Ramadan Reflections on Time and a Visit Back Home

Dear Friends,

Al salamu 'alaykum (greetings of peace) and Ramadan Mubarak! I pray you are well and that your first days of Ramadan have been blessed, comforting, and inspiring.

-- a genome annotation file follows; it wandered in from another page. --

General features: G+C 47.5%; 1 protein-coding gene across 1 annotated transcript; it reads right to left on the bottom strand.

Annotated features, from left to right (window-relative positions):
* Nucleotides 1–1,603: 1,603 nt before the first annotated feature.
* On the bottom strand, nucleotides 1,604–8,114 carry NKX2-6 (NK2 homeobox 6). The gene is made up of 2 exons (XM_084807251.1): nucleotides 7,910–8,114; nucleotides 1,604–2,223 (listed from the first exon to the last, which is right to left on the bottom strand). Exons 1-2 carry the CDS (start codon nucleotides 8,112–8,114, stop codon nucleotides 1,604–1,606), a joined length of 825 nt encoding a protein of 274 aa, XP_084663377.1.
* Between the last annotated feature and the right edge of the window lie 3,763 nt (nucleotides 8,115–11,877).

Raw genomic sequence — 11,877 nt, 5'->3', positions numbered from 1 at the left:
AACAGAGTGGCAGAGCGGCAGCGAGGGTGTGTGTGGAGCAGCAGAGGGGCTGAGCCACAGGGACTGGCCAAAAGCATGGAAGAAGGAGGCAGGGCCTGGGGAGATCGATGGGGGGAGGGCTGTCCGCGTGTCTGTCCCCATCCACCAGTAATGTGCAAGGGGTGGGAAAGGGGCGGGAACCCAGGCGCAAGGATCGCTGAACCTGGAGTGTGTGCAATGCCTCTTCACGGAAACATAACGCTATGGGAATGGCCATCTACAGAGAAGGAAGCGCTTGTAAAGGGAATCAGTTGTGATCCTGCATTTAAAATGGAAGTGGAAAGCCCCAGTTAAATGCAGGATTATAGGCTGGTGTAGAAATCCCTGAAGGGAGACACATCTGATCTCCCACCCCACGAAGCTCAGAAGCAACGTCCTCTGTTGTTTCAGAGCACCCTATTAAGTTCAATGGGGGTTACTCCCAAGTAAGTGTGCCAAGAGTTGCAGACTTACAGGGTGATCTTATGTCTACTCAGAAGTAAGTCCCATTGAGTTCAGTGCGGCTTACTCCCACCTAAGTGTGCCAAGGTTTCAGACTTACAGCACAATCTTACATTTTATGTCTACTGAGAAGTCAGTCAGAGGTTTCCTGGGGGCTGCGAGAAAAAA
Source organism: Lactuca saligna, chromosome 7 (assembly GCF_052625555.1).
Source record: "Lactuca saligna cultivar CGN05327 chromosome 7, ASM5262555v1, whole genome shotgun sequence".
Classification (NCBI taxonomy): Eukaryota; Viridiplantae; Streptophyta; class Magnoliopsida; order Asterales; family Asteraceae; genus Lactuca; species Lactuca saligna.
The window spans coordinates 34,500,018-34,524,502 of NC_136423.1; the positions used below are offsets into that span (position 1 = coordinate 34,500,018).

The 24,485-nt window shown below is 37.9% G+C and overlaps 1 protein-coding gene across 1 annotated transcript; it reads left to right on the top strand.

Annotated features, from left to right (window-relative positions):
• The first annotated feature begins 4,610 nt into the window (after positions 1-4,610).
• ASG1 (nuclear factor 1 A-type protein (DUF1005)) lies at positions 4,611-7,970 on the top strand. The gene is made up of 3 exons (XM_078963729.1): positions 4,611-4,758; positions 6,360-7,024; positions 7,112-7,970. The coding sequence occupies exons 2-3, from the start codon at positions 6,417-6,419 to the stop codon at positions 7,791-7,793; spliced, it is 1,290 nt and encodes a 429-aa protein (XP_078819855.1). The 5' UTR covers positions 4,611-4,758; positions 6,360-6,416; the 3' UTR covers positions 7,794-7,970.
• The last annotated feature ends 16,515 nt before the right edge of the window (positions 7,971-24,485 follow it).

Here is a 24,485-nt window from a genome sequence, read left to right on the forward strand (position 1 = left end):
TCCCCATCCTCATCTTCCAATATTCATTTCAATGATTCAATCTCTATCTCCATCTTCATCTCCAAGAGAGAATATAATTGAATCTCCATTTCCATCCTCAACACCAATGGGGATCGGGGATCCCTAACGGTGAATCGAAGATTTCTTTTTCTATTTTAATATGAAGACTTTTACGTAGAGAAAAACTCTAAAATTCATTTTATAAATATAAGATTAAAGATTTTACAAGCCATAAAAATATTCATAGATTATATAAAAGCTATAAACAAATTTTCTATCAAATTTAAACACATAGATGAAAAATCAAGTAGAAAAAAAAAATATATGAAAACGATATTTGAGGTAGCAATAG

I have been blessed to spend the first days of Ramadan visiting with my parents in my childhood home in California. It has been a reflective time. It is in some ways strange to be back to my hometown, where I spent so many days and nights wondering what my life would be like once I "grew up." I am accompanied by my son, Mido, who is on the cusp of turning 18 and looking forward to college in the fall. I remember being his age and in his mindset in this very home, in what feels like both not that long ago, and yet lifetimes ago. Such is the passage of time. We ate dinner the other night at the same restaurant that was my favorite over 30 years ago when I lived here. Sitting at our table and taking in the old familiar sights and smells, I recall the emotions I had on so many occasions. Like my son now, I would sit there and wonder what would become of my life. This Italian restaurant in Palo Alto has seen so many notable patrons I am sure. Its energy is vibrant and full of promise, life, and anticipation. I used to dream about the possibilities of jobs, careers, opportunities yet to come. This restaurant welcomed me and my teenaged girlfriends on my 16th birthday, when we all tasted escargot for the first time amid childish giggles. It greeted me and my graduate school friends as we discussed religion. I remember the table by the window where I sat with my Muslim friend across from my college classmate of Iranian descent who told my Muslim friend, "I think religion was invented by man to assuage his anxieties." It was not a nice comment. My 25 year old self had no response except silent disagreement. At the time, I was just setting out on what would become my journey to Islam, and ultimately, my evolution to Usuli 30 years later. Fast forward thirty years, I definitely would have a bit more to say. :)